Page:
Feb 6, 2020 - Science

Astronaut Christina Koch lands on Earth after record-setting mission

NASA's Christina Koch. Photo: NASA/Bill Ingalls

NASA astronaut Christina Koch is back on Earth after spending 328 days in space, living and working onboard the International Space Station.

Why it matters: During her time in orbit, Koch participated in the first all-woman spacewalk and set a record for the longest continuous spaceflight by a female astronaut in history.

  • She and her fellow crewmates — the European Space Agency's Luca Parmitano and Russian cosmonaut Alexander Skvortsov — landed back on Earth in Kazakhstan at 4:12 a.m. ET.

The big picture: Koch's nearly yearlong mission is part of NASA's effort to learn more about how the human body responds to long duration spaceflight ahead of sending people to the Moon and eventually to Mars.

  • Scott Kelly is the only astronaut with a longer flight under his belt, with a mission that lasted 340 days.

By the numbers: According to NASA, Koch orbited Earth in 5,248 times during her months in orbit.

  • That equates to about 139 million miles traveled.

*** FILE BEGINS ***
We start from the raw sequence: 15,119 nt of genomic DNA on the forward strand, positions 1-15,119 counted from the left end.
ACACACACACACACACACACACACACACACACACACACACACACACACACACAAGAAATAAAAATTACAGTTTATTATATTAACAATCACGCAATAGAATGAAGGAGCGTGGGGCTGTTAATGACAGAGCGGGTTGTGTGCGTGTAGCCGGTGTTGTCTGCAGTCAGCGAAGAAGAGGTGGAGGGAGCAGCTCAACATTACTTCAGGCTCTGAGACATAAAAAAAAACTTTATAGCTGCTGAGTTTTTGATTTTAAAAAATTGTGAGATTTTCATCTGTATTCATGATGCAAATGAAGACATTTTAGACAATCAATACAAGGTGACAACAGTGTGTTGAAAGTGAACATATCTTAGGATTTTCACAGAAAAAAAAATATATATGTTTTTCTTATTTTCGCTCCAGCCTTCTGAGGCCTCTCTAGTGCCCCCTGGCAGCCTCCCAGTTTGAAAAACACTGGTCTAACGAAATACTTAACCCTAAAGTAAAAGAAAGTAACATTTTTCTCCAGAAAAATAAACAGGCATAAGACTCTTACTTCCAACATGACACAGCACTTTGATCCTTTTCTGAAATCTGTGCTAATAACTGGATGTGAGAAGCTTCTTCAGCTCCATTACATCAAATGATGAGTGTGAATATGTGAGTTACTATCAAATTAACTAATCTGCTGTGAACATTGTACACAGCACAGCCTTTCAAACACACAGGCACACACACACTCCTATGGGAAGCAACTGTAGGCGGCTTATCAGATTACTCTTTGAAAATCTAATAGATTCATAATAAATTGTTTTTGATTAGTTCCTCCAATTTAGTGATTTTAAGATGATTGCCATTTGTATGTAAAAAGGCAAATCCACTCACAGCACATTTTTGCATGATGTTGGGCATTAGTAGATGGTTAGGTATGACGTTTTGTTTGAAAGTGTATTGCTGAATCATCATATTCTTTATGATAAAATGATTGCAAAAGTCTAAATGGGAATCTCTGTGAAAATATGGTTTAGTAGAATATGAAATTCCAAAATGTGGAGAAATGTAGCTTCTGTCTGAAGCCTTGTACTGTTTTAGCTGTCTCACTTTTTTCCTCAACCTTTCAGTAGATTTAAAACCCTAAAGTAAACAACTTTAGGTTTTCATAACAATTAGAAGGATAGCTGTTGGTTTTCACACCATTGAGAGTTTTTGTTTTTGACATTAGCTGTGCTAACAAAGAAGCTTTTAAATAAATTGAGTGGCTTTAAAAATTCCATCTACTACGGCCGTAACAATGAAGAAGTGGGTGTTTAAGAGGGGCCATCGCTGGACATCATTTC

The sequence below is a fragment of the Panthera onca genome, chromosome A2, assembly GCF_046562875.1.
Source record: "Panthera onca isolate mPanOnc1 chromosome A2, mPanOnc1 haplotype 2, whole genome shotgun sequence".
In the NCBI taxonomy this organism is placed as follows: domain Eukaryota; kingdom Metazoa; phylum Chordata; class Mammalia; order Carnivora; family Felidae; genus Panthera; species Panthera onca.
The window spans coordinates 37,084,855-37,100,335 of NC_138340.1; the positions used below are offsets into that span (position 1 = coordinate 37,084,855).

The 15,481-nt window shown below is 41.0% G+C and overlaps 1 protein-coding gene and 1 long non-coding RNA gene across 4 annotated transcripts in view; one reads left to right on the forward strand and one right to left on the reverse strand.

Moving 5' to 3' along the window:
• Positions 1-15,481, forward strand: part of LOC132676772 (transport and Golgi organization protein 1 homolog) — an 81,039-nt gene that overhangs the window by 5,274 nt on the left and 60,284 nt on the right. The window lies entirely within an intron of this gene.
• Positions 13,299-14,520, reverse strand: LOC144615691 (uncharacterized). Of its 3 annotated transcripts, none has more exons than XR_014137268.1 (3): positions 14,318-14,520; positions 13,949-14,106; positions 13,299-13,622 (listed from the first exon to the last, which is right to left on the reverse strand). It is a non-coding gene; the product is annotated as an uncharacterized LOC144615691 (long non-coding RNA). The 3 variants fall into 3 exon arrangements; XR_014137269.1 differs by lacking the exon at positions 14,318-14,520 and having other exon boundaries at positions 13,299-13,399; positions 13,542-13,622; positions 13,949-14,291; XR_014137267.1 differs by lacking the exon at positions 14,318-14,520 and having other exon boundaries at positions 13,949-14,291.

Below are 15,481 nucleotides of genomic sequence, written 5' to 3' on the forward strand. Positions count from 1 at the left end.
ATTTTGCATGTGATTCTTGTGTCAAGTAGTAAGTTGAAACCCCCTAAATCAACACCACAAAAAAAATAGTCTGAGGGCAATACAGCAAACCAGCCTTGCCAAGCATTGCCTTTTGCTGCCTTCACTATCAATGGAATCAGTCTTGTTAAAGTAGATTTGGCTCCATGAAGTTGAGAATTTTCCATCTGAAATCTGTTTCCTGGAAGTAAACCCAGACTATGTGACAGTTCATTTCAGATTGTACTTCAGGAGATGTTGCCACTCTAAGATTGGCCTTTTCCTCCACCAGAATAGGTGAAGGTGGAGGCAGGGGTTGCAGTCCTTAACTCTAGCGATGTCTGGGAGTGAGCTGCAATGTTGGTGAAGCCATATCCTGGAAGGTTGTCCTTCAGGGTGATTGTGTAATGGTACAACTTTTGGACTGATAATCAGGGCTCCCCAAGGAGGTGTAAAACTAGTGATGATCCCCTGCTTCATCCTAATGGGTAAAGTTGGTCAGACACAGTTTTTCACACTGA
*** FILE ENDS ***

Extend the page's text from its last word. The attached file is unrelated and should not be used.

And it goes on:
• She also performed six spacewalks, spending 42 hours and 15 minutes outside of the station in total.

Go deeper

Applications are now open to become a NASA astronaut

Photo: NASA

Applications are now open for every fifth grader's dream job: NASA astronaut.

Why it matters: The space agency doesn't put out a call for new astronauts unless they have a need to fill.

Go deeperArrowMar 3, 2020 - Science

Northrop Grumman sends cheese and sweets to International Space Station

A Northrop Grumman Antares rocket, with Cygnus resupply spacecraft onboard, launches on Feb. 15. Photo: Aubrey Gemignani/NASA via Getty Images

Defense contractor and aerospace giant Northrop Grumman successfully launched its 13th supply run to the International Space Station on Saturday afternoon, which included cheese and candy for station astronauts.

Details: The launch followed multiple mission attempts this week that were foiled due to bad weather and launch pad equipment concerns, per AP. The Cygnus NG-13 launch at NASA's Wallops Flight Facility in Virginia is carrying nearly 7,500 pounds of hardware, crew supplies and research, per NASA.

Go deeper: NASA looks to private companies to help commercialize low-Earth orbit

SpaceX inks deal to fly space tourists to orbit

NASA astronaut Suni Williams inside a mockup of a Crew Dragon capsule. Photo: SpaceX

SpaceX has penned a deal with the space tourism outfit Space Adventures to launch private citizens to orbit aboard the company's Crew Dragon capsule.

Why it matters: SpaceX is building and testing the Crew Dragon to fly astronauts to the International Space Station, but this announcement shows they're thinking about orbital space tourism as a possible driver of revenue for them in the future.

Go deeperArrowFeb 18, 2020 - Science